Juan Antonio Escalante
Spanish Baroque Era Painter, 1633-1670
Spanish painter. He was an outstanding figure in decorative Baroque art. When quite young he moved from Andalusia to Madrid, where he apparently worked with and was influenced by Francisco Rizi. His artistic development reveals an increasing admiration for Veronese, Tintoretto and Titian, although elements of the style of Alonso Cano persist. Among his first works is Andromeda and the Dragon (c. 1659; Madrid, Prado), whose mannerist elements derive from an engraving of the subject by Agostino Carracci. The two brilliant works St Catherine of Alexandria (Madrid, Las Maravillas) and Road to Calvary (Madrid, Real Acad. S Fernando), signed and dated 1660, are executed with an agile and self-assured technique, in colours that stem from Venetian painting. Like other Spanish painters of the period, he painted numerous versions of the Immaculate Conception (e.g. 1660, Colegio de Villafranca de los Barros; 1663, Budapest, Mus. F.A.; c. 1666, Benedictine monastery of Lumbier, Navarre), which are more Baroque in style and expression than those of Jose Antolenez and Mateo Cerezo. In these the faces, surrounded by luxuriant hair, is expressed an innocent candour that contrasts with the turbulent appearance of the cherubs. Also characteristic of his style are the versions of the Annunciation (1653; New York, Hisp. Soc. America Mus; B?ziers, Mus. B.-A.). He treated the theme of St Joseph with great nobility, as in the Dream of St Joseph (1666; New York, Chrysler Col.). His deep lyrical feelings pervade the various paintings of the Infant St John (Madrid, Prado).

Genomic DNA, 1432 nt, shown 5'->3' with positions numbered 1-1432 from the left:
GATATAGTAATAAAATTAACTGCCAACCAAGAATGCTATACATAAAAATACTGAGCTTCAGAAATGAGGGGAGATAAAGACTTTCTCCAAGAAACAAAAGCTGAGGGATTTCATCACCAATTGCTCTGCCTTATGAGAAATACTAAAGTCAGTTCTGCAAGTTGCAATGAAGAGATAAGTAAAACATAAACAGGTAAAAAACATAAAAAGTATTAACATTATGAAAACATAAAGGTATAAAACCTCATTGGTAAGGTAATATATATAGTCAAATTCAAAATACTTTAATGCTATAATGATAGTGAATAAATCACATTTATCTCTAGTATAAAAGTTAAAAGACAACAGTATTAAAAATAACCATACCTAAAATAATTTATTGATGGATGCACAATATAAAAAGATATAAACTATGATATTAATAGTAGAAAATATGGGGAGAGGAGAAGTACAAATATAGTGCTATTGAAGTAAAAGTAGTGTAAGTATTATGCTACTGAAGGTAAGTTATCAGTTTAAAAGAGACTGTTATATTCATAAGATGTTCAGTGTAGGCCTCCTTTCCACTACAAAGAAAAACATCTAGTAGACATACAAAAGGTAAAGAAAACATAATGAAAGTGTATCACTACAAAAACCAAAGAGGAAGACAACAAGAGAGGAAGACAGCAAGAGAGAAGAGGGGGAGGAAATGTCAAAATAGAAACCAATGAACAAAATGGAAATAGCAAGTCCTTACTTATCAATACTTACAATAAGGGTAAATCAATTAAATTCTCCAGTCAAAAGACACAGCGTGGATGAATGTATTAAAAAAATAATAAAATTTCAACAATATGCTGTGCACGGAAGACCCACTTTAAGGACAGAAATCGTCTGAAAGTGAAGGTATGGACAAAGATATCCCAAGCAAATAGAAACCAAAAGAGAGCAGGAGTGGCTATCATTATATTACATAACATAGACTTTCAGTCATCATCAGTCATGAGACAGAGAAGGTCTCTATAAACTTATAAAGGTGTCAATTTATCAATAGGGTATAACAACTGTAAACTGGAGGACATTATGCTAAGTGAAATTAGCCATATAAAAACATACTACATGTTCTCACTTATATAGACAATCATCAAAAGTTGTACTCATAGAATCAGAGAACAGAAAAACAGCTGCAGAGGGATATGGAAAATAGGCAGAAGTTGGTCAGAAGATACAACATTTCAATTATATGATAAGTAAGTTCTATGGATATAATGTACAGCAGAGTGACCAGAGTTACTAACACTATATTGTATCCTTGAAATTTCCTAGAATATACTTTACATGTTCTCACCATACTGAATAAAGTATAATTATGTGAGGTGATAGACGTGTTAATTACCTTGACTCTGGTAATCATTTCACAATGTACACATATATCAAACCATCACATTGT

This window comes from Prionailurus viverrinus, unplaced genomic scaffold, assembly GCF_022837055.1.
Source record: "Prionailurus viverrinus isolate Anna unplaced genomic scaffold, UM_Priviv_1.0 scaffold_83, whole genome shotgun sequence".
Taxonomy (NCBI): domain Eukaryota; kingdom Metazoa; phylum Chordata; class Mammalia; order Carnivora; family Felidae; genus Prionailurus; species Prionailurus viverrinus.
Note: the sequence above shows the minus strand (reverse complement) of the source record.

ID: 52617 Immaculate Conception 1663 Oil on canvas